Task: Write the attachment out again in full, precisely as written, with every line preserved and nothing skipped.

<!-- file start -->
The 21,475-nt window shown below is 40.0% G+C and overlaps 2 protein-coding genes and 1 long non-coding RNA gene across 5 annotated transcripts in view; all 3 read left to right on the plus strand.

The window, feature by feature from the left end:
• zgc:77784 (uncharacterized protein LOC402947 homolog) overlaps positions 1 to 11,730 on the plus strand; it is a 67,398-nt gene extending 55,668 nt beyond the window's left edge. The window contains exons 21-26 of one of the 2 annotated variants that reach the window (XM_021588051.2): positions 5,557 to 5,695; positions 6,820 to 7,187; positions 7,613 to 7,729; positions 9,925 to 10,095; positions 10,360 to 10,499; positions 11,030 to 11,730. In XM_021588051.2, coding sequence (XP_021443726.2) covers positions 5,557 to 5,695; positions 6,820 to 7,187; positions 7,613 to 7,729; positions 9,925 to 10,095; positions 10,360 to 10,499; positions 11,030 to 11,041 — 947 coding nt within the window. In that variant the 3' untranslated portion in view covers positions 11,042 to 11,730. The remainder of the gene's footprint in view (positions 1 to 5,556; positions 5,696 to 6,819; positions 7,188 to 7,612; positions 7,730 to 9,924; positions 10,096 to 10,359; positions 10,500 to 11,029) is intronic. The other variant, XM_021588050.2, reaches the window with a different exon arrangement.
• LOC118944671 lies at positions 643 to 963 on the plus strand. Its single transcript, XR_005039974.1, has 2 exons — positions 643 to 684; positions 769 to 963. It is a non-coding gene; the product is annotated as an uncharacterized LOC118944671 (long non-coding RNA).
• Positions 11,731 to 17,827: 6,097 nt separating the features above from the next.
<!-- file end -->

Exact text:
The 21,475-nt window shown below is 40.0% G+C and overlaps 2 protein-coding genes and 1 long non-coding RNA gene across 5 annotated transcripts in view; all 3 read left to right on the plus strand.

The window, feature by feature from the left end:
• zgc:77784 (uncharacterized protein LOC402947 homolog) overlaps positions 1 to 11,730 on the plus strand; it is a 67,398-nt gene extending 55,668 nt beyond the window's left edge. The window contains exons 21-26 of one of the 2 annotated variants that reach the window (XM_021588051.2): positions 5,557 to 5,695; positions 6,820 to 7,187; positions 7,613 to 7,729; positions 9,925 to 10,095; positions 10,360 to 10,499; positions 11,030 to 11,730. In XM_021588051.2, coding sequence (XP_021443726.2) covers positions 5,557 to 5,695; positions 6,820 to 7,187; positions 7,613 to 7,729; positions 9,925 to 10,095; positions 10,360 to 10,499; positions 11,030 to 11,041 — 947 coding nt within the window. In that variant the 3' untranslated portion in view covers positions 11,042 to 11,730. The remainder of the gene's footprint in view (positions 1 to 5,556; positions 5,696 to 6,819; positions 7,188 to 7,612; positions 7,730 to 9,924; positions 10,096 to 10,359; positions 10,500 to 11,029) is intronic. The other variant, XM_021588050.2, reaches the window with a different exon arrangement.
• LOC118944671 lies at positions 643 to 963 on the plus strand. Its single transcript, XR_005039974.1, has 2 exons — positions 643 to 684; positions 769 to 963. It is a non-coding gene; the product is annotated as an uncharacterized LOC118944671 (long non-coding RNA).
• Positions 11,731 to 17,827: 6,097 nt separating the features above from the next.